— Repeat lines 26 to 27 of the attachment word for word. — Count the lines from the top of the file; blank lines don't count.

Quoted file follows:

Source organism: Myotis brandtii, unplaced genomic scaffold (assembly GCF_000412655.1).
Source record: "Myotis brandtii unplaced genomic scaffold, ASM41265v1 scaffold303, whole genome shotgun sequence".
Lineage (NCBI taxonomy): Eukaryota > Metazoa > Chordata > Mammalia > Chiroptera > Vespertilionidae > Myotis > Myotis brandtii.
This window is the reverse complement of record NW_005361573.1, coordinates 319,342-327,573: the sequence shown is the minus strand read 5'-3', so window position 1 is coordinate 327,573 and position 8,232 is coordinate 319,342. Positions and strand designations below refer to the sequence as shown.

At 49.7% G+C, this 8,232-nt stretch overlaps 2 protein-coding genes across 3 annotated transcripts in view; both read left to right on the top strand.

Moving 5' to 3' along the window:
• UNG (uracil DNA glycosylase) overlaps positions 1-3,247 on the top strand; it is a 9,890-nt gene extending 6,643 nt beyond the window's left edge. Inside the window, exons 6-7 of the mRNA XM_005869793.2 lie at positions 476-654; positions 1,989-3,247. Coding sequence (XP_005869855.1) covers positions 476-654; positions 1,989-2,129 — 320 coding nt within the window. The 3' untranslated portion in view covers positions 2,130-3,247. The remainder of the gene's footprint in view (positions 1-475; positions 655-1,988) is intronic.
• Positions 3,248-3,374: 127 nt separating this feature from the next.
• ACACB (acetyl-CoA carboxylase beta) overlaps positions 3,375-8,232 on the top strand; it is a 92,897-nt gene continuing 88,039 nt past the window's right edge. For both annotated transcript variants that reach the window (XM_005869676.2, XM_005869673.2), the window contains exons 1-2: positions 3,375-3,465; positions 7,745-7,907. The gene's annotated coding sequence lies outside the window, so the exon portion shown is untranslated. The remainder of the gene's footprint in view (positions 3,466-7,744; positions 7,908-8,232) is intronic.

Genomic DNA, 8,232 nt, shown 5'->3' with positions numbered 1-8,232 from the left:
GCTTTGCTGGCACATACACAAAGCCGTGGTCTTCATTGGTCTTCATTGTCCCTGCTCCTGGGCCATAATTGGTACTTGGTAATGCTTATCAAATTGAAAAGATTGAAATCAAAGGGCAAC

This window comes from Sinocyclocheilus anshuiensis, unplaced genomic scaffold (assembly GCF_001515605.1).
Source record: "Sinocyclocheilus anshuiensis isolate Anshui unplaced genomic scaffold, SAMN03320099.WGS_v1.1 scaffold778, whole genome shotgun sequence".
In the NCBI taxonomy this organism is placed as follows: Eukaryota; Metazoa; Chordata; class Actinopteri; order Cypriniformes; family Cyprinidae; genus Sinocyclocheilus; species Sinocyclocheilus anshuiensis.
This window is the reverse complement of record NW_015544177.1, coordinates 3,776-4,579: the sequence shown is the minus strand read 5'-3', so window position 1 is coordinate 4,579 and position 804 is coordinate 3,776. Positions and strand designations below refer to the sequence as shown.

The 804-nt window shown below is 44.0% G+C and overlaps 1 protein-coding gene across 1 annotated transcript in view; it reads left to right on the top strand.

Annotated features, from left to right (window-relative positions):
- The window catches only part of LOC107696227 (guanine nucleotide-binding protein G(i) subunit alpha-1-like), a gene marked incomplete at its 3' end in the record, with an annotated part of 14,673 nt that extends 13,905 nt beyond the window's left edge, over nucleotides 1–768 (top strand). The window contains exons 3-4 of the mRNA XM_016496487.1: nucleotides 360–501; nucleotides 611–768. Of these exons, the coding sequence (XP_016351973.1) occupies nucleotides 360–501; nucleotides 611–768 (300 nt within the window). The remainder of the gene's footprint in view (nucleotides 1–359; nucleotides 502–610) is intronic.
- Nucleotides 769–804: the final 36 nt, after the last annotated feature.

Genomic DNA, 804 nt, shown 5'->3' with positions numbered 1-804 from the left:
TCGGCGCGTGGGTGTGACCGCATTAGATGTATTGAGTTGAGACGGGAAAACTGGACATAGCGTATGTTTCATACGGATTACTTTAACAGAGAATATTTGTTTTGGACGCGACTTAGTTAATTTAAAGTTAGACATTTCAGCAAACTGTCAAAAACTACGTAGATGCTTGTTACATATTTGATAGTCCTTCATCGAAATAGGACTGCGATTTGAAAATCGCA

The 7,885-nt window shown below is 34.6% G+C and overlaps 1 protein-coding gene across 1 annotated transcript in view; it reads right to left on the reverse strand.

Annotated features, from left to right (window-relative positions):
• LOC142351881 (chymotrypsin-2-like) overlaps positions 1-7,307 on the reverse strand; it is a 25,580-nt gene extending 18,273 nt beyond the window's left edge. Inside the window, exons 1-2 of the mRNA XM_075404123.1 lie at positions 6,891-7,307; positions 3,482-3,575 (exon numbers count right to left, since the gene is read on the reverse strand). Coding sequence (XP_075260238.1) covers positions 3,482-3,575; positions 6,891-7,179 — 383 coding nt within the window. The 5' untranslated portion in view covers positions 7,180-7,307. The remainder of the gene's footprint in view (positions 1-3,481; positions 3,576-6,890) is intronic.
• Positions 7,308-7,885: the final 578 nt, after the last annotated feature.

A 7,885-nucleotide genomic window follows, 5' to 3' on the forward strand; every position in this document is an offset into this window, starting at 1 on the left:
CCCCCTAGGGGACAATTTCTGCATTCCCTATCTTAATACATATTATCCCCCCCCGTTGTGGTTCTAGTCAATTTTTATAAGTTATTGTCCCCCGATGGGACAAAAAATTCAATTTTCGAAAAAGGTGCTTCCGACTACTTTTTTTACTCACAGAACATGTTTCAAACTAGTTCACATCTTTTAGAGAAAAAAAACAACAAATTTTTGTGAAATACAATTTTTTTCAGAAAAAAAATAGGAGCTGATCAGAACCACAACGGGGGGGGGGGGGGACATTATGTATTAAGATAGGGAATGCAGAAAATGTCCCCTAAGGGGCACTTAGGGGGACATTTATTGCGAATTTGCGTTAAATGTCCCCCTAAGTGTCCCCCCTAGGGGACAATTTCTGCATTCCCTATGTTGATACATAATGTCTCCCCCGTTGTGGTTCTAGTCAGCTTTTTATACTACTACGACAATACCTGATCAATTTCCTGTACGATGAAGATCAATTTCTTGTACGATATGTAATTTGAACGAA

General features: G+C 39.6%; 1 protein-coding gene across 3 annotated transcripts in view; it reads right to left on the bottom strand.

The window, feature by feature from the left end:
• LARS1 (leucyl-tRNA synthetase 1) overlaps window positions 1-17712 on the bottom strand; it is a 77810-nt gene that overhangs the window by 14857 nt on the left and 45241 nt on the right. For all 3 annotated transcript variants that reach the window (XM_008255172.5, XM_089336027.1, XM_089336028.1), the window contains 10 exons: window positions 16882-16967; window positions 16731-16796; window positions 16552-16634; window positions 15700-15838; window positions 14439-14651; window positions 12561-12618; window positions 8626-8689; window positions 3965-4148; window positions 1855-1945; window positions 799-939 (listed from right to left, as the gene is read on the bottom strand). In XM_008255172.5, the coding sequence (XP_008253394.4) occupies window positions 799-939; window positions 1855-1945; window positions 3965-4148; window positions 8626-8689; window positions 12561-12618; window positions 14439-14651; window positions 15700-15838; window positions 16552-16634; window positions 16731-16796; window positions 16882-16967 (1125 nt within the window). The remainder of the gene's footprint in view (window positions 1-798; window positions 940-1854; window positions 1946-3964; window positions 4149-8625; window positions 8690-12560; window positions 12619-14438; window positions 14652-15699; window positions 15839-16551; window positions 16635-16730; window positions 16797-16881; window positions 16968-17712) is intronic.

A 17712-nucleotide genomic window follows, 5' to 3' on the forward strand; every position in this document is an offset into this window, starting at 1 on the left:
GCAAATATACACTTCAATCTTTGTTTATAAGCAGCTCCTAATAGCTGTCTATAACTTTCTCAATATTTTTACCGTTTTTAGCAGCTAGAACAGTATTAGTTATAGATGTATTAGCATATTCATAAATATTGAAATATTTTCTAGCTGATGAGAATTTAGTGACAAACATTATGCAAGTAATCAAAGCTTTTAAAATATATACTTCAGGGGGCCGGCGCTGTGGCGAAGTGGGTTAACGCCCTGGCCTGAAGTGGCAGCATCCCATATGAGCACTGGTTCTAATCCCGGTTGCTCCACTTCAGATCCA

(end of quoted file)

A 7,885-nucleotide genomic window follows, 5' to 3' on the forward strand; every position in this document is an offset into this window, starting at 1 on the left:
CCCCCTAGGGGACAATTTCTGCATTCCCTATCTTAATACATATTATCCCCCCCCGTTGTGGTTCTAGTCAATTTTTATAAGTTATTGTCCCCCGATGGGACAAAAAATTCAATTTTCGAAAAAGGTGCTTCCGACTACTTTTTTTACTCACAGAACATGTTTCAAACTAGTTCACATCTTTTAGAGAAAAAAAACAACAAATTTTTGTGAAATACAATTTTTTTCAGAAAAAAAATAGGAGCTGATCAGAACCACAACGGGGGGGGGGGGGGACATTATGTATTAAGATAGGGAATGCAGAAAATGTCCCCTAAGGGGCACTTAGGGGGACATTTATTGCGAATTTGCGTTAAATGTCCCCCTAAGTGTCCCCCCTAGGGGACAATTTCTGCATTCCCTATGTTGATACATAATGTCTCCCCCGTTGTGGTTCTAGTCAGCTTTTTATACTACTACGACAATACCTGATCAATTTCCTGTACGATGAAGATCAATTTCTTGTACGATATGTAATTTGAACGAA